Vol 3 Section 0675

1902                                                                            619

bird. But it disturbed a great many admirers, and numerous letters of inquiry came wanting to know what it was all about. Some suspected the joke and taunted him with it; one such correspondent wrote:

MY DEAR MARK TWAIN,—Reading your “Double-Barrelled Detective Story” in the January Harper’s late one night I came to the paragraph where you so beautifully describe “a crisp and spicy morning in early October.” I read along down the paragraph, conscious only of its woozy sound, until I brought up with a start against your oesophagus in the empty sky. Then I read the paragraph again. Oh, Mark Twain! Mark Twain! How could you do it? Put a trap like that into the midst of a tragical story? Do serenity and peace brood over you after you have done such a thing?

Who lit the lilacs, and which end up do they hang? When did larches begin to flame, and who set out the pomegranates in that canyon? What are deciduous flowers, and do they always “bloom in the fall, tra la”?

I have been making myself obnoxious to various people by demanding their opinion of that paragraph without telling them the name of the author. They say, “Very well done.” “The alliteration is so pretty.” “What’s an oesophagus, a bird?” “What’s it all mean, anyway?” I tell them it means Mark Twain, and that an oesophagus is a kind of swallow. Am I right? Or is it a gull? Or a gullet?

Hereafter if you must write such things won’t you please be so kind as to label them? Very sincerely yours, ALLETTA F. DEAN [MTB 1136-7]. Note: see Jan. 29 for Sam’s response.

January 20 MondayThe Clemenses left Riverdale, N.Y. and traveled by train to Elmira, where they were met with sleighs by Charles J. and Ida Langdon; and then on to Quarry Farm outside of town. There, Sam began a letter to daughter Clara that Livy added to on Jan. 21.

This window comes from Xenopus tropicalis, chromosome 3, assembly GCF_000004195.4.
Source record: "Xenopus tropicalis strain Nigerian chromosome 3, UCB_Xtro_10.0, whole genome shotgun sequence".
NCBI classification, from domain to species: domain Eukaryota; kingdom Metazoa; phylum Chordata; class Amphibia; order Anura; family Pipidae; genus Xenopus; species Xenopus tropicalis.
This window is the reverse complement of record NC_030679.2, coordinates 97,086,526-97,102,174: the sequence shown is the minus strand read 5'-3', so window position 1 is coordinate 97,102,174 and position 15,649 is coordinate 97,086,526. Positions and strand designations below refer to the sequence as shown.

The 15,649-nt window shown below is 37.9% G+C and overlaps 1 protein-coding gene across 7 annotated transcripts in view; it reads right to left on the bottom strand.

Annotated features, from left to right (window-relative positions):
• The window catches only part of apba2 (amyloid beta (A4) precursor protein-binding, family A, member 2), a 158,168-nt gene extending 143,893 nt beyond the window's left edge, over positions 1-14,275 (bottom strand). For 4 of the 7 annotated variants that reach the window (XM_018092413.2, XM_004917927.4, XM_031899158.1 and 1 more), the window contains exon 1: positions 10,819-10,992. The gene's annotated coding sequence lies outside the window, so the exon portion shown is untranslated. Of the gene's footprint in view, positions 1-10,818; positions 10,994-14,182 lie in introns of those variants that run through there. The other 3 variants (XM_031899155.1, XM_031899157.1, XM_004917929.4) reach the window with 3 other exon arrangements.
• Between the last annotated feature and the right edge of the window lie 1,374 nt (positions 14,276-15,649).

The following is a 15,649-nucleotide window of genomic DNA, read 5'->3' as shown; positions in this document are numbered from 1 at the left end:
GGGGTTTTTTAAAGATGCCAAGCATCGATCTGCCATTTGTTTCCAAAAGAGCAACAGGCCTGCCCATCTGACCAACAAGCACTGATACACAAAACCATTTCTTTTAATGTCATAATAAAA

Clara dear, Mrs. Clemens is pretty well fagged out, & is lying on the sofa here in the parlor gossiping with Mrs. S. Crane, & has instructed me to write you & say Jean was bad all day long, & until the middle of dinner this evening. She lay in the stateroom on the train all the journey, & was persistently absent. The day’s anxiety,—not the journey—is what has made your mother so tired; for the day was beautiful & bright, the spread of fields & hills pure white with unmarred snow, the car nearly empty, & delightfully quiet. Jean is very nearly herself, now, & is out talking with the servants. The pallor in her face has been replaced by color. She is out there talking about the dog. She has no commerce with me—I am not yet forgiven about the Dog.

This region is sumptuously clothed in snow, & is very beautiful under the moonlight; the town-lights make as fine a picture as ever. The yard glows with intense sparks, fascinating to the eye & the spirit—facets of snow smitten by the moonbeams. Mrs. Crane & Mrs. Clemens your mother are still gossiping & happy— skimming the Elmirians.

Uncle Charley & Aunt Ida received us at the station with a very heart-warming welcome. We came up the hill in gubernatorial style in fine sleighs [MTP].

January 21 TuesdayAt Quarry Farm, Livy added a line to Sam’s Jan. 20 to daughter Clara, that Jean was better but not well, and that she would write later in the day (not extant) [MTP].

American Publishing Co. sent a statement with this date showing $11,867.25 due to Clemens in royalties [1902 Financials file MTP].

January 22 Wednesday

January 23 Thursday

January 24 Friday

January 25 SaturdayIn Elmira, N.Y. Sam wrote to Franklin G. Whitmore, directing him to “pay the damned assessment,” and that he would try to remember to put the $150 check in the envelope [MTP].

SLC used mourning border for most letters from Susy’s death on, then from Livy’s death on.